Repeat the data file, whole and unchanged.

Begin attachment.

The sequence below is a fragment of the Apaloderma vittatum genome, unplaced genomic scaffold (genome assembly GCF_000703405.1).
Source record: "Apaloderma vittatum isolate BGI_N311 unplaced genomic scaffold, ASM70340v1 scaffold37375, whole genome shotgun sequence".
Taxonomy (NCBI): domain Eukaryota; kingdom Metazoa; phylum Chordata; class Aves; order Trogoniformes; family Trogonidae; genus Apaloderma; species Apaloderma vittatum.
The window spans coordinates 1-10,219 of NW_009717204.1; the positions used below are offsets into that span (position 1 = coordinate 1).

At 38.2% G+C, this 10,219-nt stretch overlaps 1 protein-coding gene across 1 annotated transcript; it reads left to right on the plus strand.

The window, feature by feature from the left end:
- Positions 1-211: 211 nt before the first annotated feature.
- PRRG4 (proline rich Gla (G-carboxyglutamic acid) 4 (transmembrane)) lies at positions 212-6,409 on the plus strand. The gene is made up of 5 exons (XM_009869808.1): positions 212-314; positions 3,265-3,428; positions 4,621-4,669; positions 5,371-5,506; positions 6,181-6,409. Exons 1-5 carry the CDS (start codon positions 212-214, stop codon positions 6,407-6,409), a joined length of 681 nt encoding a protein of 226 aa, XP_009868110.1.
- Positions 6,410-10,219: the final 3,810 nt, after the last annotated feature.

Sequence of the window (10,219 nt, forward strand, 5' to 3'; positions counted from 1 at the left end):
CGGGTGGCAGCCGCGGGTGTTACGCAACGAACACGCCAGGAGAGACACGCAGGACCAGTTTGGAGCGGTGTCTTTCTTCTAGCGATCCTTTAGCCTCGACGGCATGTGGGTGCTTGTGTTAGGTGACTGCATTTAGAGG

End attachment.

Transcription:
The sequence below is a fragment of the Apaloderma vittatum genome, unplaced genomic scaffold (genome assembly GCF_000703405.1).
Source record: "Apaloderma vittatum isolate BGI_N311 unplaced genomic scaffold, ASM70340v1 scaffold37375, whole genome shotgun sequence".
Taxonomy (NCBI): domain Eukaryota; kingdom Metazoa; phylum Chordata; class Aves; order Trogoniformes; family Trogonidae; genus Apaloderma; species Apaloderma vittatum.
The window spans coordinates 1-10,219 of NW_009717204.1; the positions used below are offsets into that span (position 1 = coordinate 1).

At 38.2% G+C, this 10,219-nt stretch overlaps 1 protein-coding gene across 1 annotated transcript; it reads left to right on the plus strand.

The window, feature by feature from the left end:
- Positions 1-211: 211 nt before the first annotated feature.
- PRRG4 (proline rich Gla (G-carboxyglutamic acid) 4 (transmembrane)) lies at positions 212-6,409 on the plus strand. The gene is made up of 5 exons (XM_009869808.1): positions 212-314; positions 3,265-3,428; positions 4,621-4,669; positions 5,371-5,506; positions 6,181-6,409. Exons 1-5 carry the CDS (start codon positions 212-214, stop codon positions 6,407-6,409), a joined length of 681 nt encoding a protein of 226 aa, XP_009868110.1.
- Positions 6,410-10,219: the final 3,810 nt, after the last annotated feature.

Sequence of the window (10,219 nt, forward strand, 5' to 3'; positions counted from 1 at the left end):
CGGGTGGCAGCCGCGGGTGTTACGCAACGAACACGCCAGGAGAGACACGCAGGACCAGTTTGGAGCGGTGTCTTTCTTCTAGCGATCCTTTAGCCTCGACGGCATGTGGGTGCTTGTGTTAGGTGACTGCATTTAGAGG